Wikipedia's rapid compilation of information on topics of interest to an Internet audience brought another citation from the press last week. A widely reprinted story from the Anchorage Daily News related how U.S. Senator Ted Stevens' comments about the structure of the Internet (in a debate about legislation addressing network neutrality) earned him considerable ridicule. Discussing the reaction, the article noted that Wikipedia's article on Stevens "already includes a lengthy recap of the tube speech and its aftermath."
After last week noting vandalism to the article on U.S. Senator Orrin Hatch, The Salt Lake Tribune followed up by pointing out another Wikipedia oddity of local interest. This time it was the article on Ralph Becker, highlighted by columnist Paul Rolly. Writing about Utah's current House Minority Leader of that name, Rolly noted that Wikipedia described him as a former ambassador and World War II veteran who was nearly a century old ... except that he had died in 1994.
It appears that Rolly had followed a link from the Utah State House of Representatives article. However, the link to Ralph Becker had since been turned into a biography of Ralph Elihu Becker, who happens to be the father of the Utah legislator, as Rolly afterward pointed out. Ta bu shi da yu cleaned up the situation by converting Ralph Becker into a disambiguation page and starting a stub on the younger Becker.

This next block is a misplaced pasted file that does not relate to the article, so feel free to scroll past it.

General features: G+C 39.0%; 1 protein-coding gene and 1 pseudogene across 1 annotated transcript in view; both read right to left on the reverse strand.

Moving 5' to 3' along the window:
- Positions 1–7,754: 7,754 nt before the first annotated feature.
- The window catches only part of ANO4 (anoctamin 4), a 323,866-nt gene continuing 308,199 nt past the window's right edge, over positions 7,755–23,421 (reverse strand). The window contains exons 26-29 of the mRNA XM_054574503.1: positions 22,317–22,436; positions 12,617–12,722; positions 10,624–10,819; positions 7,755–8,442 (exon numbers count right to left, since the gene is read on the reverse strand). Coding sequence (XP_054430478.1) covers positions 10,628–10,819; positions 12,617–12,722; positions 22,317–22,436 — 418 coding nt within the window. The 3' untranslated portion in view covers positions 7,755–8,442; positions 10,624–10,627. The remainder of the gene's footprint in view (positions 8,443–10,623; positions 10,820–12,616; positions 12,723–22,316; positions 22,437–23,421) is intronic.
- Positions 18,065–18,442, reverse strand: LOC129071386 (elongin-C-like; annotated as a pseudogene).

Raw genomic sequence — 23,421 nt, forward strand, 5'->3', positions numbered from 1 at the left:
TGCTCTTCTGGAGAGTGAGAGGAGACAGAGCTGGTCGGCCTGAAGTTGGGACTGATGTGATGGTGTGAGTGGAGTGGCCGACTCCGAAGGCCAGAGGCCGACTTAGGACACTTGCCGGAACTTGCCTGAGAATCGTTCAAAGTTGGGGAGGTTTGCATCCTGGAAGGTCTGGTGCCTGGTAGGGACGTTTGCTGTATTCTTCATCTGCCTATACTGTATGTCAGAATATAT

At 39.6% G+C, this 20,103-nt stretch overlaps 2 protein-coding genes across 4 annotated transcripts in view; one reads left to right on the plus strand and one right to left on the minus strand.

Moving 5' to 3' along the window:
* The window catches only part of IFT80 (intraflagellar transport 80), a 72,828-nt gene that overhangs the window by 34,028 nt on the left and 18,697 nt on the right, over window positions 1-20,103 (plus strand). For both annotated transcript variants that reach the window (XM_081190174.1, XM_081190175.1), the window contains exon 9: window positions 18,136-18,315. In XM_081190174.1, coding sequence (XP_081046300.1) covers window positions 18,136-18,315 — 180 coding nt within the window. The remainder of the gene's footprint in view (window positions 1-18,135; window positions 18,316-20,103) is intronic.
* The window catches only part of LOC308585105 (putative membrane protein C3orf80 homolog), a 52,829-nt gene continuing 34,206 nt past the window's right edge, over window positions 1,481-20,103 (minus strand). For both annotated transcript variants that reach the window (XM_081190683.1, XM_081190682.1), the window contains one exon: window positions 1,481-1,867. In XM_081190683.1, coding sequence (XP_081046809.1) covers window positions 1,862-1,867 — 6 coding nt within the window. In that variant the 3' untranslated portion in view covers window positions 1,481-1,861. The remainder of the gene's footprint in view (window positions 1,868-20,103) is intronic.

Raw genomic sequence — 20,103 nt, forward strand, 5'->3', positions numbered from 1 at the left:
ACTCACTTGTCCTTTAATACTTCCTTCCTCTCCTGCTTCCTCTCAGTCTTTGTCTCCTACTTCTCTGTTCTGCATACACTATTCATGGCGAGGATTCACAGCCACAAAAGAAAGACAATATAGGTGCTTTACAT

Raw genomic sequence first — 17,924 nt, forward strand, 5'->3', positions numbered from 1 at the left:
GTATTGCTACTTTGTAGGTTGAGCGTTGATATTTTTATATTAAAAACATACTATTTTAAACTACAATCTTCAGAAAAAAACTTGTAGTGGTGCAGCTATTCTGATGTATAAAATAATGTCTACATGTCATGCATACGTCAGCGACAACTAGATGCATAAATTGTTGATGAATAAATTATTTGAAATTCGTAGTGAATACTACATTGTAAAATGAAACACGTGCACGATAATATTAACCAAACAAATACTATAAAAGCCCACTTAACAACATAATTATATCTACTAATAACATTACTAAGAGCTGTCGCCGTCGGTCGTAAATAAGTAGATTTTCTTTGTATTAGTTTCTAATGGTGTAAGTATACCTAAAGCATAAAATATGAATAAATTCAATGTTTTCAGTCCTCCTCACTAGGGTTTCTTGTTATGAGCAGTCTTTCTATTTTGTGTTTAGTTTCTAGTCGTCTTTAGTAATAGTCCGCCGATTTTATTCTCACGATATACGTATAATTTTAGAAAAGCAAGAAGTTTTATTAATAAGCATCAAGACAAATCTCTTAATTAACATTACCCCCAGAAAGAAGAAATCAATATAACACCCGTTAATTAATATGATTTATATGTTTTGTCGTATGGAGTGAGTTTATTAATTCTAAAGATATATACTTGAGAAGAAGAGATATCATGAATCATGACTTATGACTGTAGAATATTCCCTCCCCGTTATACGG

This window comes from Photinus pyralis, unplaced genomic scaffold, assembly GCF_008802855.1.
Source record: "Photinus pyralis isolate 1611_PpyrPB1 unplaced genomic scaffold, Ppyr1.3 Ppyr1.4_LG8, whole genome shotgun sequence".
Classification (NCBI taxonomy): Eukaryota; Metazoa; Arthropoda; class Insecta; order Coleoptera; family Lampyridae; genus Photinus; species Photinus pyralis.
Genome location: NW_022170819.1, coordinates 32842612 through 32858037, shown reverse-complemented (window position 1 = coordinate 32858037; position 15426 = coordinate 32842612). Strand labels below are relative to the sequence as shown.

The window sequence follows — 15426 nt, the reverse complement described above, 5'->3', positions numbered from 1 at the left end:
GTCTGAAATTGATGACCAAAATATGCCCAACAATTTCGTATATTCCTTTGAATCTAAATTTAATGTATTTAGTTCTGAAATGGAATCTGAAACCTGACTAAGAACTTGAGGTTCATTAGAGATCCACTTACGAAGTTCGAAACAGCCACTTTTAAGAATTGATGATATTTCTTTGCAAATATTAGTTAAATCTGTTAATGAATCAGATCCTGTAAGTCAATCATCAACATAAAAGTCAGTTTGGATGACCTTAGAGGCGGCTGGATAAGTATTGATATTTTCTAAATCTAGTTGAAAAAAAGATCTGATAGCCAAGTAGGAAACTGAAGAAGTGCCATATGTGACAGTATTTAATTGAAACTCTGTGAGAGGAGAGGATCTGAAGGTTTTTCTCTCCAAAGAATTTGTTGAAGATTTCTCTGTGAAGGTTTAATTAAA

The Guardian ran the latest profile of Larry Sanger and the Digital Universe project, first announced last December. The article discussed both the portal aspects of the project, which are beginning to be fleshed out on the site, as well as the not-yet-visible encyclopedia planned to accompany them. Also covered was a side project of Sanger's called Textop (short for Text Outline Project), a collaboration planned to synthesize texts into "a single outline of human knowledge." Although Textop is "under the broad umbrella of the Digital Universe Foundation", it apparently is being hosted by Sanger at his own expense.